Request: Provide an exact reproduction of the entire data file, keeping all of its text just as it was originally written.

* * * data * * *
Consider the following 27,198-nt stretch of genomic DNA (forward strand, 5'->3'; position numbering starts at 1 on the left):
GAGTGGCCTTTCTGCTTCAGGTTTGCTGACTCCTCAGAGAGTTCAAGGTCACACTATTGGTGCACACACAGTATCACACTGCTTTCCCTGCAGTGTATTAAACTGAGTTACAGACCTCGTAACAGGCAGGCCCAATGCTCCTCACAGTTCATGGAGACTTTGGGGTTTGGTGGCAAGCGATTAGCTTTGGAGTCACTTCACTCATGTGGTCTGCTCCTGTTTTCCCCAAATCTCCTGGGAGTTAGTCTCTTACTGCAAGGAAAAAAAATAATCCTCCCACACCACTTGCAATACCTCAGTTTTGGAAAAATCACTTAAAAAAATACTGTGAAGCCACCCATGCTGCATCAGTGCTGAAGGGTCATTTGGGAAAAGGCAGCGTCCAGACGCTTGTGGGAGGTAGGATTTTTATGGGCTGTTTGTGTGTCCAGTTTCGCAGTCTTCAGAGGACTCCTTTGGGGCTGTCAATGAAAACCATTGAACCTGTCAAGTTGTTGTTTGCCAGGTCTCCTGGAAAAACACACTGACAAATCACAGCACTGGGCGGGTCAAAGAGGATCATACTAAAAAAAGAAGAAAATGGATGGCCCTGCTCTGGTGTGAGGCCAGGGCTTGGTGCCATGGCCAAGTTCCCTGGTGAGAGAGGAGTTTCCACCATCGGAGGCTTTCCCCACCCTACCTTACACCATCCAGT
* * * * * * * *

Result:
Consider the following 27,198-nt stretch of genomic DNA (forward strand, 5'->3'; position numbering starts at 1 on the left):
GAGTGGCCTTTCTGCTTCAGGTTTGCTGACTCCTCAGAGAGTTCAAGGTCACACTATTGGTGCACACACAGTATCACACTGCTTTCCCTGCAGTGTATTAAACTGAGTTACAGACCTCGTAACAGGCAGGCCCAATGCTCCTCACAGTTCATGGAGACTTTGGGGTTTGGTGGCAAGCGATTAGCTTTGGAGTCACTTCACTCATGTGGTCTGCTCCTGTTTTCCCCAAATCTCCTGGGAGTTAGTCTCTTACTGCAAGGAAAAAAAATAATCCTCCCACACCACTTGCAATACCTCAGTTTTGGAAAAATCACTTAAAAAAATACTGTGAAGCCACCCATGCTGCATCAGTGCTGAAGGGTCATTTGGGAAAAGGCAGCGTCCAGACGCTTGTGGGAGGTAGGATTTTTATGGGCTGTTTGTGTGTCCAGTTTCGCAGTCTTCAGAGGACTCCTTTGGGGCTGTCAATGAAAACCATTGAACCTGTCAAGTTGTTGTTTGCCAGGTCTCCTGGAAAAACACACTGACAAATCACAGCACTGGGCGGGTCAAAGAGGATCATACTAAAAAAAGAAGAAAATGGATGGCCCTGCTCTGGTGTGAGGCCAGGGCTTGGTGCCATGGCCAAGTTCCCTGGTGAGAGAGGAGTTTCCACCATCGGAGGCTTTCCCCACCCTACCTTACACCATCCAGT